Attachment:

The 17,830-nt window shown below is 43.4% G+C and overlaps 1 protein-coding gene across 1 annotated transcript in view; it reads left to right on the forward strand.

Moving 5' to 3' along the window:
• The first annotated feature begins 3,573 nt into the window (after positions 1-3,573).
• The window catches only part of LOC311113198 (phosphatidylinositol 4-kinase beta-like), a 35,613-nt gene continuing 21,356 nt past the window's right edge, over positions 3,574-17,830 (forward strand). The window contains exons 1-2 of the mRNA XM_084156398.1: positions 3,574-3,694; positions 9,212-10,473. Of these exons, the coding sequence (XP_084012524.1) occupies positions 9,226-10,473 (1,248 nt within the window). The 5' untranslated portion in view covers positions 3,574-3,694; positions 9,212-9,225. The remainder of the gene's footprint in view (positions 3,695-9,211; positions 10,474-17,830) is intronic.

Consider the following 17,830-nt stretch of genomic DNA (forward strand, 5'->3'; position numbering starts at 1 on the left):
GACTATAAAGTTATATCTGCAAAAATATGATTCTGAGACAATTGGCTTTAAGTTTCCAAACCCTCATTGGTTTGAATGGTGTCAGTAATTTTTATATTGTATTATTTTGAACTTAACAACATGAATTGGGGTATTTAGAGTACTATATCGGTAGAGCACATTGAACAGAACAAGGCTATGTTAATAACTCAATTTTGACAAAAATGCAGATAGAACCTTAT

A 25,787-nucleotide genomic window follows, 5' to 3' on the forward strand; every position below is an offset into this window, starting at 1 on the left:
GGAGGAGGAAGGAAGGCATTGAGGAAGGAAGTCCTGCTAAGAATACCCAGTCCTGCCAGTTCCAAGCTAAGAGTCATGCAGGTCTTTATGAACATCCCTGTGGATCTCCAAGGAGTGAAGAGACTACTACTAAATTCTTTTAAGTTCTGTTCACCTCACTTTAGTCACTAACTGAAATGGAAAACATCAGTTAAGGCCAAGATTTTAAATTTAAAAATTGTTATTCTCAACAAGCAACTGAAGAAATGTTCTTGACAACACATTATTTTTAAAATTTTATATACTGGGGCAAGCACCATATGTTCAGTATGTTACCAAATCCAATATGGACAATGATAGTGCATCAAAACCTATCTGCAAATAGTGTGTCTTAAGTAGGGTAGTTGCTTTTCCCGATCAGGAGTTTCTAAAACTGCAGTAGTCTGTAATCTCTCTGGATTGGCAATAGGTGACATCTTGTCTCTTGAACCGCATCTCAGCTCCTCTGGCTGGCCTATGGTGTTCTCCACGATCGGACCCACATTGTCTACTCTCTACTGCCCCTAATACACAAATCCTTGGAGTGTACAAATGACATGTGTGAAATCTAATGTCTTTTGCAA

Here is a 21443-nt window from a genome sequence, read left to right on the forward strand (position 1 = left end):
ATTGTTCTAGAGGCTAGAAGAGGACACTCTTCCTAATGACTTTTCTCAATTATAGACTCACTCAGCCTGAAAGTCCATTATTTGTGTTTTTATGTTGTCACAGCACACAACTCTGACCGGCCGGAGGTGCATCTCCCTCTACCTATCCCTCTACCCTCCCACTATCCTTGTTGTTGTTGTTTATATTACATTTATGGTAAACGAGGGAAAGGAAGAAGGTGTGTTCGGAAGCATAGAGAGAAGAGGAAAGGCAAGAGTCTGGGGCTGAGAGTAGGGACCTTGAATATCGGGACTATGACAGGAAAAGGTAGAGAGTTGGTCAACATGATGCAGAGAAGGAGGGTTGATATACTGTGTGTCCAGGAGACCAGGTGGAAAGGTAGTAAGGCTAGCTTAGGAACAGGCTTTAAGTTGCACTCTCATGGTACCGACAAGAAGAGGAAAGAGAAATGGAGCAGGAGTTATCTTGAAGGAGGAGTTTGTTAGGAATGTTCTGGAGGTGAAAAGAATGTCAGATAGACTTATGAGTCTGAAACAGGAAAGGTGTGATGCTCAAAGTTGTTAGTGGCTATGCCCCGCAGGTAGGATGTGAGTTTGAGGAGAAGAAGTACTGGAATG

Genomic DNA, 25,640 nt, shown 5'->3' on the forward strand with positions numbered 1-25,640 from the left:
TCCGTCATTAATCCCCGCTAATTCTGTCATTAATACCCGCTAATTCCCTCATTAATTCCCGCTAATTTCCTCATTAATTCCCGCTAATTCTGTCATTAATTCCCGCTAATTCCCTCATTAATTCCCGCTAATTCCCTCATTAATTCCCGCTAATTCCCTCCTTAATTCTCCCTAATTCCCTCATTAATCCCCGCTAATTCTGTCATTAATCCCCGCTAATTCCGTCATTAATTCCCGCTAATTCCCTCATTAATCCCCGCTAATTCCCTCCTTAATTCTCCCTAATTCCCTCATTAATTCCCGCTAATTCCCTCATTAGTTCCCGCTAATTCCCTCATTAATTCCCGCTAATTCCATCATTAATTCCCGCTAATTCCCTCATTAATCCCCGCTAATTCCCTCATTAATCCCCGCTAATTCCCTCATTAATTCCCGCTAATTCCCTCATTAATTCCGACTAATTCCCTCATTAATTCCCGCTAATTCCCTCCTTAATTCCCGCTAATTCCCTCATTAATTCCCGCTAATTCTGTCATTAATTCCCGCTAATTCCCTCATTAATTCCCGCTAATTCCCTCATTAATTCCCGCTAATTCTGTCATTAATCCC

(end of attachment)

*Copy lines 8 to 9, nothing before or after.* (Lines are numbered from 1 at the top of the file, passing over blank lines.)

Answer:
GGAGGAGGAAGGAAGGCATTGAGGAAGGAAGTCCTGCTAAGAATACCCAGTCCTGCCAGTTCCAAGCTAAGAGTCATGCAGGTCTTTATGAACATCCCTGTGGATCTCCAAGGAGTGAAGAGACTACTACTAAATTCTTTTAAGTTCTGTTCACCTCACTTTAGTCACTAACTGAAATGGAAAACATCAGTTAAGGCCAAGATTTTAAATTTAAAAATTGTTATTCTCAACAAGCAACTGAAGAAATGTTCTTGACAACACATTATTTTTAAAATTTTATATACTGGGGCAAGCACCATATGTTCAGTATGTTACCAAATCCAATATGGACAATGATAGTGCATCAAAACCTATCTGCAAATAGTGTGTCTTAAGTAGGGTAGTTGCTTTTCCCGATCAGGAGTTTCTAAAACTGCAGTAGTCTGTAATCTCTCTGGATTGGCAATAGGTGACATCTTGTCTCTTGAACCGCATCTCAGCTCCTCTGGCTGGCCTATGGTGTTCTCCACGATCGGACCCACATTGTCTACTCTCTACTGCCCCTAATACACAAATCCTTGGAGTGTACAAATGACATGTGTGAAATCTAATGTCTTTTGCAA

Here is a 21443-nt window from a genome sequence, read left to right on the forward strand (position 1 = left end):